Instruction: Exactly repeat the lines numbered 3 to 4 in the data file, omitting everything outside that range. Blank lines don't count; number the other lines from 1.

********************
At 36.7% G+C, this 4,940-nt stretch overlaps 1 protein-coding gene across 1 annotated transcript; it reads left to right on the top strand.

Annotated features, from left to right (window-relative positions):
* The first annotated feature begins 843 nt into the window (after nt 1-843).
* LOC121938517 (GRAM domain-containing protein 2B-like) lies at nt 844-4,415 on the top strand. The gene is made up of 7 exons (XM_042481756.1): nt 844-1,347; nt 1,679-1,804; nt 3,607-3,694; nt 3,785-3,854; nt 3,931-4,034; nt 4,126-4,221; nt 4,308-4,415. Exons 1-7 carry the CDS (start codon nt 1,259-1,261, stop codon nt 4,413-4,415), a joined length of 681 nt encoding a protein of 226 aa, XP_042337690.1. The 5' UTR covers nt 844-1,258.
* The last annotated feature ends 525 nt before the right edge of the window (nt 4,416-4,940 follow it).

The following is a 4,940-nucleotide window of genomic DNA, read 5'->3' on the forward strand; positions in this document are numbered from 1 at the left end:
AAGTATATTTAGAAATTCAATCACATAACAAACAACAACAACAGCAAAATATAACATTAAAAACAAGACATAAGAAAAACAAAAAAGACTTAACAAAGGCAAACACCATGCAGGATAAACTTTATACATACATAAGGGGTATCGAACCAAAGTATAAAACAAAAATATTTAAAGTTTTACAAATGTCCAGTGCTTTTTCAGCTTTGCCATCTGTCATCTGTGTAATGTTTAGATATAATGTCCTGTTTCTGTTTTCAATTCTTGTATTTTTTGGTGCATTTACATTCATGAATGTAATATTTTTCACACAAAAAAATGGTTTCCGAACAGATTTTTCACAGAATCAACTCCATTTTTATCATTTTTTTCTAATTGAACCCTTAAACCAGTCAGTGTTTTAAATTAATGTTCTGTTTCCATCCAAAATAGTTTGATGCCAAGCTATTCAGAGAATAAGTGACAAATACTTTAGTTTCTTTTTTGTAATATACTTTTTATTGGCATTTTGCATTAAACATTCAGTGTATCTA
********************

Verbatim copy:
* The first annotated feature begins 843 nt into the window (after nt 1-843).
* LOC121938517 (GRAM domain-containing protein 2B-like) lies at nt 844-4,415 on the top strand. The gene is made up of 7 exons (XM_042481756.1): nt 844-1,347; nt 1,679-1,804; nt 3,607-3,694; nt 3,785-3,854; nt 3,931-4,034; nt 4,126-4,221; nt 4,308-4,415. Exons 1-7 carry the CDS (start codon nt 1,259-1,261, stop codon nt 4,413-4,415), a joined length of 681 nt encoding a protein of 226 aa, XP_042337690.1. The 5' UTR covers nt 844-1,258.